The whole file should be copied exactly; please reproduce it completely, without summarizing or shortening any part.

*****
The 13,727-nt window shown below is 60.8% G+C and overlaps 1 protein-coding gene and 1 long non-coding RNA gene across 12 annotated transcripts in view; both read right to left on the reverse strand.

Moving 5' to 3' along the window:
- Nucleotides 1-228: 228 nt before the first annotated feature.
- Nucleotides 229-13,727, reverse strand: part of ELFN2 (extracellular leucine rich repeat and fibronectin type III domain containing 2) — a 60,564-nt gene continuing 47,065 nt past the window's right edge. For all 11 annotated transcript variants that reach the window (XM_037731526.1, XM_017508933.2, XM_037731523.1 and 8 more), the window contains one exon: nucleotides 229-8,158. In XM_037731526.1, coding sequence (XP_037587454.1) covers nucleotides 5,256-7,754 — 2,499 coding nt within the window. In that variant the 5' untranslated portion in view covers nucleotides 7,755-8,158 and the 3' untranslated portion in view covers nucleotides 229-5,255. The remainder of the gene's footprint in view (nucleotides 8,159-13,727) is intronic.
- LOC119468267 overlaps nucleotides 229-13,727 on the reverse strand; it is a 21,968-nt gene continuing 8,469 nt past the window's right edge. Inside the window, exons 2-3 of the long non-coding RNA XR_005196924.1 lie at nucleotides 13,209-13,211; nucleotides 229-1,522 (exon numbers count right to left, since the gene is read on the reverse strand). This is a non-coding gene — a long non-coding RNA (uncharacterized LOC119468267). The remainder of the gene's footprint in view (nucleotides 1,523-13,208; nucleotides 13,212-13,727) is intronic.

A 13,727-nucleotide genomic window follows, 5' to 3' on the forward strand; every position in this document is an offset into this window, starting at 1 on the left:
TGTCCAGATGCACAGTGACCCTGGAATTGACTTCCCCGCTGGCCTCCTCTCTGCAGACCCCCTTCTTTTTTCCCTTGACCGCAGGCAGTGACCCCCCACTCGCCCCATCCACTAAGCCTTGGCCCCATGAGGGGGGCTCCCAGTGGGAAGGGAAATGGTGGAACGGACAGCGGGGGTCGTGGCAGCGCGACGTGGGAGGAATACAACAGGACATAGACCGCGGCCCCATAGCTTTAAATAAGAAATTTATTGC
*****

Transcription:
The 13,727-nt window shown below is 60.8% G+C and overlaps 1 protein-coding gene and 1 long non-coding RNA gene across 12 annotated transcripts in view; both read right to left on the reverse strand.

Moving 5' to 3' along the window:
- Nucleotides 1-228: 228 nt before the first annotated feature.
- Nucleotides 229-13,727, reverse strand: part of ELFN2 (extracellular leucine rich repeat and fibronectin type III domain containing 2) — a 60,564-nt gene continuing 47,065 nt past the window's right edge. For all 11 annotated transcript variants that reach the window (XM_037731526.1, XM_017508933.2, XM_037731523.1 and 8 more), the window contains one exon: nucleotides 229-8,158. In XM_037731526.1, coding sequence (XP_037587454.1) covers nucleotides 5,256-7,754 — 2,499 coding nt within the window. In that variant the 5' untranslated portion in view covers nucleotides 7,755-8,158 and the 3' untranslated portion in view covers nucleotides 229-5,255. The remainder of the gene's footprint in view (nucleotides 8,159-13,727) is intronic.
- LOC119468267 overlaps nucleotides 229-13,727 on the reverse strand; it is a 21,968-nt gene continuing 8,469 nt past the window's right edge. Inside the window, exons 2-3 of the long non-coding RNA XR_005196924.1 lie at nucleotides 13,209-13,211; nucleotides 229-1,522 (exon numbers count right to left, since the gene is read on the reverse strand). This is a non-coding gene — a long non-coding RNA (uncharacterized LOC119468267). The remainder of the gene's footprint in view (nucleotides 1,523-13,208; nucleotides 13,212-13,727) is intronic.

A 13,727-nucleotide genomic window follows, 5' to 3' on the forward strand; every position in this document is an offset into this window, starting at 1 on the left:
TGTCCAGATGCACAGTGACCCTGGAATTGACTTCCCCGCTGGCCTCCTCTCTGCAGACCCCCTTCTTTTTTCCCTTGACCGCAGGCAGTGACCCCCCACTCGCCCCATCCACTAAGCCTTGGCCCCATGAGGGGGGCTCCCAGTGGGAAGGGAAATGGTGGAACGGACAGCGGGGGTCGTGGCAGCGCGACGTGGGAGGAATACAACAGGACATAGACCGCGGCCCCATAGCTTTAAATAAGAAATTTATTGC